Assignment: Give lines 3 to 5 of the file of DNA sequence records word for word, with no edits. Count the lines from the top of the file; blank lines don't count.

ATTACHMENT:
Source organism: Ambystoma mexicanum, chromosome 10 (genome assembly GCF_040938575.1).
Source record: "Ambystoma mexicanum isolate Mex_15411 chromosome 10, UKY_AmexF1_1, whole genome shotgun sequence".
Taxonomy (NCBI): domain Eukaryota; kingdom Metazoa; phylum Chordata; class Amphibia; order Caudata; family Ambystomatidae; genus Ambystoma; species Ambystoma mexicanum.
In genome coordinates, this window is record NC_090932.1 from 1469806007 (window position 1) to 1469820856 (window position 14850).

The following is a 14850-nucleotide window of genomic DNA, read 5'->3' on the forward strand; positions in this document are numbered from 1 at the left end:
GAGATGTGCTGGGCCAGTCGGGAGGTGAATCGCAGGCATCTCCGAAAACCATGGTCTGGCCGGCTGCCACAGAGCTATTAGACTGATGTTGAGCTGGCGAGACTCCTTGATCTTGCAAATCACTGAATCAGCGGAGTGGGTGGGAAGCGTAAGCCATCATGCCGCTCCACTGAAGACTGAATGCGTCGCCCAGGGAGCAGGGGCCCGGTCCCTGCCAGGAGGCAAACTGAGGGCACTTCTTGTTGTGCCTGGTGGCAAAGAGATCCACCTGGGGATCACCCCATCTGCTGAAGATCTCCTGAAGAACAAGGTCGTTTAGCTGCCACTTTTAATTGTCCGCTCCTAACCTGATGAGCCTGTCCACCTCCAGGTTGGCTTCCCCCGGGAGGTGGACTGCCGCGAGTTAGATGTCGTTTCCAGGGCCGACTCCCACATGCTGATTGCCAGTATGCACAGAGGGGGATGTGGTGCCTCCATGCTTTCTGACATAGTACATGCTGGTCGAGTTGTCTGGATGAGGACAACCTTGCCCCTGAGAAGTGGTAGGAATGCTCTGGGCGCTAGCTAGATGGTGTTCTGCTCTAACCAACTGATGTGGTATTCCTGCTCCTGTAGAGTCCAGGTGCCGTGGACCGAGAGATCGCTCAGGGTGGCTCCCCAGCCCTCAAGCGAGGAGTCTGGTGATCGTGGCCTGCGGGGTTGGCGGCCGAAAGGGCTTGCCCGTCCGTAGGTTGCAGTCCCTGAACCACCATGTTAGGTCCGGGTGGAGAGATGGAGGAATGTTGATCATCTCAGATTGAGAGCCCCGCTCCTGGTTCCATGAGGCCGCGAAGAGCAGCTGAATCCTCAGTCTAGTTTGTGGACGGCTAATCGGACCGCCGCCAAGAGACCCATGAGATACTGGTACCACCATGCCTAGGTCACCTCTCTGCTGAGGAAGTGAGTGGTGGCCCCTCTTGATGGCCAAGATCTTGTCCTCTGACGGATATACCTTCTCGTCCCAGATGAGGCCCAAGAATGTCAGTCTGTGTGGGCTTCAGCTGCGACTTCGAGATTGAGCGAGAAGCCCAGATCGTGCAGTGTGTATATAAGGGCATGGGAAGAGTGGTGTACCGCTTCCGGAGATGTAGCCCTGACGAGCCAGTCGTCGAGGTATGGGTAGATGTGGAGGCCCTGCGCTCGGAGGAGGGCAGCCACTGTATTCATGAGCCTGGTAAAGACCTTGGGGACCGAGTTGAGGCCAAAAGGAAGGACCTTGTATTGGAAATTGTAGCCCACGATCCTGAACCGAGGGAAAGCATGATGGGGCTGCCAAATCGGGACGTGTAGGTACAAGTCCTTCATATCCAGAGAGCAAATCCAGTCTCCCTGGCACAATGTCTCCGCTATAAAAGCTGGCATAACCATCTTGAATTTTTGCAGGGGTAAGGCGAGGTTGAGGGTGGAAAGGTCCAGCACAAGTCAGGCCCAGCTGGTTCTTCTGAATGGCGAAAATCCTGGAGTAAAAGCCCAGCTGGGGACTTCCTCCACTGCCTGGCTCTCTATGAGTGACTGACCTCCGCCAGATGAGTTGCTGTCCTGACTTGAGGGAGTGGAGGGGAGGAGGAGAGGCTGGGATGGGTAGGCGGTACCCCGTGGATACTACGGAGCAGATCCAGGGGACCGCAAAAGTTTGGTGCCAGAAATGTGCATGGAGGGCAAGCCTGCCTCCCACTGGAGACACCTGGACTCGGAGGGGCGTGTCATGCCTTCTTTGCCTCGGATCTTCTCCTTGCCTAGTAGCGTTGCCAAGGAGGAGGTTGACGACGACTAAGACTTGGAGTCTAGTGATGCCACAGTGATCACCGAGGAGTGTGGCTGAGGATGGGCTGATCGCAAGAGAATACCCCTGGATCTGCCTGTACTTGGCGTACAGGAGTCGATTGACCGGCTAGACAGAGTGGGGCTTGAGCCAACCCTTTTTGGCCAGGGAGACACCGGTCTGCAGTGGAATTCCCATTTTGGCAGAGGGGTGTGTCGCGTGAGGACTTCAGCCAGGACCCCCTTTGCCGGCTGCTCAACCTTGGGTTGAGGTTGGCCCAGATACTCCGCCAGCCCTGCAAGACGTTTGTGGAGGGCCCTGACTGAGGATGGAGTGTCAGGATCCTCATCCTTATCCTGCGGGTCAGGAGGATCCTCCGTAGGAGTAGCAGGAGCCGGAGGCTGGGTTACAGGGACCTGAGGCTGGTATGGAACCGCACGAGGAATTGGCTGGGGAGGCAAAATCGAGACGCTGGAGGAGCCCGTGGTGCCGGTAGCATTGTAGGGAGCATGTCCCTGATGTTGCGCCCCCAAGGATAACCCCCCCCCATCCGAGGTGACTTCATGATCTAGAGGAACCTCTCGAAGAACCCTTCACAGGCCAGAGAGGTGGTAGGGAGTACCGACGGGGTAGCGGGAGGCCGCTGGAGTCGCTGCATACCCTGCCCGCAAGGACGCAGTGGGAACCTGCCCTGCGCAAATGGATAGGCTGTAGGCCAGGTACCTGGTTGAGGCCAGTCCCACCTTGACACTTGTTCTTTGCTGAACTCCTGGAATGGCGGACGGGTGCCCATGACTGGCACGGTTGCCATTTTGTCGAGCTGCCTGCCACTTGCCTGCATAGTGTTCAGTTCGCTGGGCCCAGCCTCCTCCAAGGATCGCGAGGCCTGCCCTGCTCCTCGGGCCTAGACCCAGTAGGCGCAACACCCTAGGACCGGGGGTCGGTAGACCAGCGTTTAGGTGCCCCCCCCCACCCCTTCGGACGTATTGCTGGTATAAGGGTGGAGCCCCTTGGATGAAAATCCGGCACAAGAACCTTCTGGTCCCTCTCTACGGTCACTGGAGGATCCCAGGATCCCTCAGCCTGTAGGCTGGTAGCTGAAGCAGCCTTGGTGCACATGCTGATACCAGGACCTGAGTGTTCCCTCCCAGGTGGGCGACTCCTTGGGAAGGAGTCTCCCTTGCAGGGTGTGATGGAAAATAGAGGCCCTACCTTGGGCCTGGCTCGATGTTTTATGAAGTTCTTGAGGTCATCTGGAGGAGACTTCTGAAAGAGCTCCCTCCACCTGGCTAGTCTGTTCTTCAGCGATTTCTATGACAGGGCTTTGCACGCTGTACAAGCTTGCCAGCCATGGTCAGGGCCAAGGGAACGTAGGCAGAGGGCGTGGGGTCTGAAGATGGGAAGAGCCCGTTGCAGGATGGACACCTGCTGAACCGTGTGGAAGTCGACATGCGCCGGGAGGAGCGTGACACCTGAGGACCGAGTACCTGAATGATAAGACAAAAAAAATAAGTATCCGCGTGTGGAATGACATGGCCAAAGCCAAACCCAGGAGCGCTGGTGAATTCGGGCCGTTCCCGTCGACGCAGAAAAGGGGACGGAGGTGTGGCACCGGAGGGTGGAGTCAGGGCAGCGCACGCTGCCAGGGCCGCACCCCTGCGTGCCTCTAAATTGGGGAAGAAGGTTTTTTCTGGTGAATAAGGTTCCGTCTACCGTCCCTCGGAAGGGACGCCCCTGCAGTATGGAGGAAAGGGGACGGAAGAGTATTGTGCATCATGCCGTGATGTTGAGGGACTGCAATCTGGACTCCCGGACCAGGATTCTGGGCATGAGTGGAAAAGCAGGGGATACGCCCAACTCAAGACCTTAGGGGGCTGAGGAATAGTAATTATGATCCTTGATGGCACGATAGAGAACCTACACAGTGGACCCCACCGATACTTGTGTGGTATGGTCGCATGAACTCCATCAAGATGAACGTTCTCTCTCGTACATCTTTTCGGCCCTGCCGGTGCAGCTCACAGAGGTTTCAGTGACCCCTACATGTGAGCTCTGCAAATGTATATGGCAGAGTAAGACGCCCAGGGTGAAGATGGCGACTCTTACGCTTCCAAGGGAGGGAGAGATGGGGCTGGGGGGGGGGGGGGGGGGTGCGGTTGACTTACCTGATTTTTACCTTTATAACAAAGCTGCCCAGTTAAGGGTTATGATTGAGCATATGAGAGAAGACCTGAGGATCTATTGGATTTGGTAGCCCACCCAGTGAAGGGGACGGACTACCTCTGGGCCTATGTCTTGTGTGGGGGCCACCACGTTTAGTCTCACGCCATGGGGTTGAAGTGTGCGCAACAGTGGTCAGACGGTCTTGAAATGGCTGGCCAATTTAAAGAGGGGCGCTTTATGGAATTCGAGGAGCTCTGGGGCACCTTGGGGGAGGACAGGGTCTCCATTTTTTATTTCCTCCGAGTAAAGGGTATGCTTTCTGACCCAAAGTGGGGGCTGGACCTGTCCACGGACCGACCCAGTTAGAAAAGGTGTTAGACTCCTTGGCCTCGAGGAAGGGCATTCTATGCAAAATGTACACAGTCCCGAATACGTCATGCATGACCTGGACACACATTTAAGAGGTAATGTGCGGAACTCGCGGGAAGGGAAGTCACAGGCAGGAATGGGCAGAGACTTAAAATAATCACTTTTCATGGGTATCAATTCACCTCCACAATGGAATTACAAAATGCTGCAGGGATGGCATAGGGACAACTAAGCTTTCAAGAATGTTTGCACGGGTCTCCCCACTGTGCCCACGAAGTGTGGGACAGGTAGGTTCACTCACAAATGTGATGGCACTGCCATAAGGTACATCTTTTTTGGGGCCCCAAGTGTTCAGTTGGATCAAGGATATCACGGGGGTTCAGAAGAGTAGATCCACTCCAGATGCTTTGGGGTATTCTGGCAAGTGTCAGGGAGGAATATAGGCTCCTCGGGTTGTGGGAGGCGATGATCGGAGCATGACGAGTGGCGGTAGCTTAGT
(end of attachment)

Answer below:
Taxonomy (NCBI): domain Eukaryota; kingdom Metazoa; phylum Chordata; class Amphibia; order Caudata; family Ambystomatidae; genus Ambystoma; species Ambystoma mexicanum.
In genome coordinates, this window is record NC_090932.1 from 1469806007 (window position 1) to 1469820856 (window position 14850).

The following is a 14850-nucleotide window of genomic DNA, read 5'->3' on the forward strand; positions in this document are numbered from 1 at the left end: